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Marketing Beyond Physicians

Marianne Aiello, for HealthLeaders Media, August 16, 2010
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To win the referral battle in today’s increasingly competitive market, organizations need to reach out to the entire patient care team.

Commuters driving by a large academic medical center in Cleveland last fall and winter probably noticed a billboard advertising Kindred Healthcare’s postacute care services. To most drivers, the ad may not have meant much. But to doctors, nurses, case workers, and discharge planners, the billboard may influence where they refer patients for additional care.

The billboard was part of the Continue the Care campaign to reach out to referrers in a wide range of job titles for the 83-hospital Louisville, KY, system. While some organizations focus referral efforts solely on physicians, Kindred targets the entire patient care team because its marketers believe that physicians aren’t the only ones who influence where a patient goes for care.

“Depending on the level of referral, the physician is going to be the ultimate decision-maker—but a nurse could have a lot of influence on suggesting options to a patient or family,” says Danny Fell,  executive vice president of Neathawk Dubuque & Packett, a Richmond, VA-based agency. “If the patient is not conscious or coherent, the family might be making the decision and oftentimes the family would ask, ‘Where would you go if it was you?’ They put a lot of trust in the doctor, nurse, or discharge planner. Those individuals wield a lot of influence.”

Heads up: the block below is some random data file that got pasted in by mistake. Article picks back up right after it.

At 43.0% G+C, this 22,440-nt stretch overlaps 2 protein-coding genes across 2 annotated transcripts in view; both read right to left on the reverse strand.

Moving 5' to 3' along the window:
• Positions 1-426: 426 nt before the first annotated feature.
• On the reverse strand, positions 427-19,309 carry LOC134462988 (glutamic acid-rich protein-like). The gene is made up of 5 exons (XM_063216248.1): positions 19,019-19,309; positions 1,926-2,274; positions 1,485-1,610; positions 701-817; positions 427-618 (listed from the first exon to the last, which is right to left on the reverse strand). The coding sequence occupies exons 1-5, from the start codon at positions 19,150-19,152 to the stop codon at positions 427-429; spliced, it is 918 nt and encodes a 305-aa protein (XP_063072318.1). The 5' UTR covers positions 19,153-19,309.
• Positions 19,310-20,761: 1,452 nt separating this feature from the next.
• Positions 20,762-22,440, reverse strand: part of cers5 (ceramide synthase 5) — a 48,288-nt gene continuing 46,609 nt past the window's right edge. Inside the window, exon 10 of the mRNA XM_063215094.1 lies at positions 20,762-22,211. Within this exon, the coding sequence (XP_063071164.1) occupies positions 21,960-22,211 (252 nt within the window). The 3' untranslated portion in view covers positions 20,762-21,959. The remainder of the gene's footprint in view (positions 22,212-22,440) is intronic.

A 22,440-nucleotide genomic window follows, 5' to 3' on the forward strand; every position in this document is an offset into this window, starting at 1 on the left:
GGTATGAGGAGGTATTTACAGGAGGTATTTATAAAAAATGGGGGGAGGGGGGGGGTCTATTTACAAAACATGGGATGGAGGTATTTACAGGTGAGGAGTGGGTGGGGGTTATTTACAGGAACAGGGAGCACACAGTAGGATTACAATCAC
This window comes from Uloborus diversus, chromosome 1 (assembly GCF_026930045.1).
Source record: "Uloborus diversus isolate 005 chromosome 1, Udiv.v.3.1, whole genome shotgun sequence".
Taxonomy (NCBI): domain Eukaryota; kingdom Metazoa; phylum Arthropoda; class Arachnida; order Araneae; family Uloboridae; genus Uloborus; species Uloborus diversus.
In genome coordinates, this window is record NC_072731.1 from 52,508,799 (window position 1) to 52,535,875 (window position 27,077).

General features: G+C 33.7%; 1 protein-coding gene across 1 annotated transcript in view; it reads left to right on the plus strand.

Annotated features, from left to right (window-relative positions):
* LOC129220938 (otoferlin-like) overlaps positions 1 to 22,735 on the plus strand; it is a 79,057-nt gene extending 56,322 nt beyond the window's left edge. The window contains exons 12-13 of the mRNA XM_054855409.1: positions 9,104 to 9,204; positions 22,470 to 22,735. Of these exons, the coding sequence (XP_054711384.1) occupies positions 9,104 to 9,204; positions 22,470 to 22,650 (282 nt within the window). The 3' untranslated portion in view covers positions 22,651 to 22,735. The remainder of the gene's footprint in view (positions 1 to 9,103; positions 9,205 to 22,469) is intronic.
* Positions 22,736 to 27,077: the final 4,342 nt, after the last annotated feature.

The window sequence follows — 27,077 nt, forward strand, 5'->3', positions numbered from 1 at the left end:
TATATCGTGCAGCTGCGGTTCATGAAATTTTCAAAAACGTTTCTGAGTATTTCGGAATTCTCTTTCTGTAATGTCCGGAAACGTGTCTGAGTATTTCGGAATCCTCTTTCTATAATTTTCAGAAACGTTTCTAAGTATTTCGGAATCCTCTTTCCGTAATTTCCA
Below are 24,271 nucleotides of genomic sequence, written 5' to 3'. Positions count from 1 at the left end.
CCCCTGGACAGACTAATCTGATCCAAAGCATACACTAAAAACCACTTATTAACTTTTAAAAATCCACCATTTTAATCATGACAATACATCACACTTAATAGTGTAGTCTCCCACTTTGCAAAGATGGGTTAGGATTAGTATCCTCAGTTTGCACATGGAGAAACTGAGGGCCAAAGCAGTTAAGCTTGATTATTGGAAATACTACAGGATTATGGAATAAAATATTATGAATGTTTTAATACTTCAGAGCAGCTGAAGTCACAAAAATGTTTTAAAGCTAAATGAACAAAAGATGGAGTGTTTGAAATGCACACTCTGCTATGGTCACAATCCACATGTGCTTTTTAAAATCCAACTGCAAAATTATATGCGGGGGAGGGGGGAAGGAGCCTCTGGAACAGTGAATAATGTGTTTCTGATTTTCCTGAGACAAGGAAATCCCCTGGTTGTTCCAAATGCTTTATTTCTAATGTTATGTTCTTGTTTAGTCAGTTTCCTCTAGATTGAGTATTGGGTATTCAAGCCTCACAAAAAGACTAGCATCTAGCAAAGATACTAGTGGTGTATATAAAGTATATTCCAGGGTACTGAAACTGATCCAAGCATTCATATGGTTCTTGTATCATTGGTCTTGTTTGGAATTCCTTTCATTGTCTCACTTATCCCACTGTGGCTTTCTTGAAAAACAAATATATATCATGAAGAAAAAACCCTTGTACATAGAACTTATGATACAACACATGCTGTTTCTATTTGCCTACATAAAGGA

Reach out to patient influencers
Anyone who interacts with a patient and his or her family is worth reaching out to and educating about the services your organization offers, says David Mikula, vice president of sales and marketing for Kindred Healthcare’s hospital division.

“The last thing we want is the patient to ask a question to one of them and have them say, ‘Gee, I don’t know,’” he says. “When a patient or family is faced with that uncertainty, that’s the last thing you want. Anytime you have the chance to educate anyone, it’s a good thing because hopefully it results in a better patient experience.”

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